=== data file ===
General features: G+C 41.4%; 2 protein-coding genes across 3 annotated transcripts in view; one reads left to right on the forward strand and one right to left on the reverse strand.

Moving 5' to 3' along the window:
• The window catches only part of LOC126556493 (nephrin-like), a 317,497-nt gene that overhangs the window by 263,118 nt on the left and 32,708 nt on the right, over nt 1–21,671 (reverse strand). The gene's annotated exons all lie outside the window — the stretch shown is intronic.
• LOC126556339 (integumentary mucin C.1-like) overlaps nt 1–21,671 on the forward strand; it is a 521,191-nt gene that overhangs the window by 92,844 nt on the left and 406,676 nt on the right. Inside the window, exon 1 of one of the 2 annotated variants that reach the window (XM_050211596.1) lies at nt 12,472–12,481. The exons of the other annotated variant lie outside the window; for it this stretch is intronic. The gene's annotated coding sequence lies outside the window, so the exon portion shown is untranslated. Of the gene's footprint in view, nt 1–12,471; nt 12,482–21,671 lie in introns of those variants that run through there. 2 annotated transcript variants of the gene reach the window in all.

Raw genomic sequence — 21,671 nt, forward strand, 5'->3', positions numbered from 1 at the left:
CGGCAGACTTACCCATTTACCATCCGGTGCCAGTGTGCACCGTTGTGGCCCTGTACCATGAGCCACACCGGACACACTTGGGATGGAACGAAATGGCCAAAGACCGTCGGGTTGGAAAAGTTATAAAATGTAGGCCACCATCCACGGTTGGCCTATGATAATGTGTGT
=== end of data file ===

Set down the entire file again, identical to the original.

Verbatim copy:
General features: G+C 41.4%; 2 protein-coding genes across 3 annotated transcripts in view; one reads left to right on the forward strand and one right to left on the reverse strand.

Moving 5' to 3' along the window:
• The window catches only part of LOC126556493 (nephrin-like), a 317,497-nt gene that overhangs the window by 263,118 nt on the left and 32,708 nt on the right, over nt 1–21,671 (reverse strand). The gene's annotated exons all lie outside the window — the stretch shown is intronic.
• LOC126556339 (integumentary mucin C.1-like) overlaps nt 1–21,671 on the forward strand; it is a 521,191-nt gene that overhangs the window by 92,844 nt on the left and 406,676 nt on the right. Inside the window, exon 1 of one of the 2 annotated variants that reach the window (XM_050211596.1) lies at nt 12,472–12,481. The exons of the other annotated variant lie outside the window; for it this stretch is intronic. The gene's annotated coding sequence lies outside the window, so the exon portion shown is untranslated. Of the gene's footprint in view, nt 1–12,471; nt 12,482–21,671 lie in introns of those variants that run through there. 2 annotated transcript variants of the gene reach the window in all.

Raw genomic sequence — 21,671 nt, forward strand, 5'->3', positions numbered from 1 at the left:
CGGCAGACTTACCCATTTACCATCCGGTGCCAGTGTGCACCGTTGTGGCCCTGTACCATGAGCCACACCGGACACACTTGGGATGGAACGAAATGGCCAAAGACCGTCGGGTTGGAAAAGTTATAAAATGTAGGCCACCATCCACGGTTGGCCTATGATAATGTGTGT